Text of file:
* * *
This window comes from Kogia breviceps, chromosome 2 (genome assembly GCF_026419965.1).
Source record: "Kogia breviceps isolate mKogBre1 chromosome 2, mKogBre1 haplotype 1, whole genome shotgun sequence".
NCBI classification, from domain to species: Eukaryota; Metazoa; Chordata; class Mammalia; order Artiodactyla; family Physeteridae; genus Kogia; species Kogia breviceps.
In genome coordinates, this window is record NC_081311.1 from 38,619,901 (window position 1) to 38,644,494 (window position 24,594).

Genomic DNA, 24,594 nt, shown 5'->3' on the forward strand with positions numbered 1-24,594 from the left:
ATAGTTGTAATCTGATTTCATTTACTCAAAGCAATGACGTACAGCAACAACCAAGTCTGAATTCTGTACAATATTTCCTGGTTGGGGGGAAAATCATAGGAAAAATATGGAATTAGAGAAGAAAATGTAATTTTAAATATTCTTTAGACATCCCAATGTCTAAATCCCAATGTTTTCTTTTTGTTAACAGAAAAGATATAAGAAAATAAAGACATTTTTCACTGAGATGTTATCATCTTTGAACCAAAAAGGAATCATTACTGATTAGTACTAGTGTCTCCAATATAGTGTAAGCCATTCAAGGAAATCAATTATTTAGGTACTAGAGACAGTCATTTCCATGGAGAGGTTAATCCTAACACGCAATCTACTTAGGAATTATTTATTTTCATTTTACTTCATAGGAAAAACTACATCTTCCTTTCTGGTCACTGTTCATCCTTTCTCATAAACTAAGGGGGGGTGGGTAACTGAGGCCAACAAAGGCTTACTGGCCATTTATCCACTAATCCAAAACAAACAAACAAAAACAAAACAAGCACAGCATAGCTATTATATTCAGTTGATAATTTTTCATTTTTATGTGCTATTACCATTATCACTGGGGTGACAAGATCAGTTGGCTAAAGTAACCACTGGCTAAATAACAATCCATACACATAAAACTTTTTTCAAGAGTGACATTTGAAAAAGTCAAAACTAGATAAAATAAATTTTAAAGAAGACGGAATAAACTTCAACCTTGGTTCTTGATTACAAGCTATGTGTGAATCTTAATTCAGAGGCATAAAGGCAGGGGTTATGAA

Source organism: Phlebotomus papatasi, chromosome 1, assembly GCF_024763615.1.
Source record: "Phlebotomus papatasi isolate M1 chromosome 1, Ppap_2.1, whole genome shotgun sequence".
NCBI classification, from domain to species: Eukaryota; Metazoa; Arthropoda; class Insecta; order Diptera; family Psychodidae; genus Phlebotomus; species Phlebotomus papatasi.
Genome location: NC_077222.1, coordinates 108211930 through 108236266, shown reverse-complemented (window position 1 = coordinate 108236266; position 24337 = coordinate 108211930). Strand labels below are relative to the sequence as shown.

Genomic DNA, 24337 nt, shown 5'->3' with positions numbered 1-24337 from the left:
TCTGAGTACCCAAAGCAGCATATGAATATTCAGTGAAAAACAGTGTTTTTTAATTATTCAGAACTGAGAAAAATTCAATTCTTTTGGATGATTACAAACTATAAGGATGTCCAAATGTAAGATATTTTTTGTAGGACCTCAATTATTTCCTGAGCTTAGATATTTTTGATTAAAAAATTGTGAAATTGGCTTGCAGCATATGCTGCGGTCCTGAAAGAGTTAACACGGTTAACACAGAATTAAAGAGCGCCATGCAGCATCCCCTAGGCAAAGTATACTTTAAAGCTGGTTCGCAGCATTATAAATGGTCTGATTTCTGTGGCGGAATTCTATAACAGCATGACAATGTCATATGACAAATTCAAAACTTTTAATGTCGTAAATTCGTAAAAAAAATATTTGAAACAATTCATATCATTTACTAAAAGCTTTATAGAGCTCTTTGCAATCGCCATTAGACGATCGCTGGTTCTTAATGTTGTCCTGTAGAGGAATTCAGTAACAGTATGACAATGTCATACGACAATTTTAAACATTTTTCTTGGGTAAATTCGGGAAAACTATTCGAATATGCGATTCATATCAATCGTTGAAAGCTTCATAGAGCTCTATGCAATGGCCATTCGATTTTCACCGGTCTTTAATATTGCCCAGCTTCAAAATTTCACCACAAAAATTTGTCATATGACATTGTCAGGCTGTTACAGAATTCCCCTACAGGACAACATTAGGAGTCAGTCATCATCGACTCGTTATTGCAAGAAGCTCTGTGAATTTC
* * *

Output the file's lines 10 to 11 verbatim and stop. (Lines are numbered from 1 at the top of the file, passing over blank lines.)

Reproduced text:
Genome location: NC_077222.1, coordinates 108211930 through 108236266, shown reverse-complemented (window position 1 = coordinate 108236266; position 24337 = coordinate 108211930). Strand labels below are relative to the sequence as shown.

Genomic DNA, 24337 nt, shown 5'->3' with positions numbered 1-24337 from the left: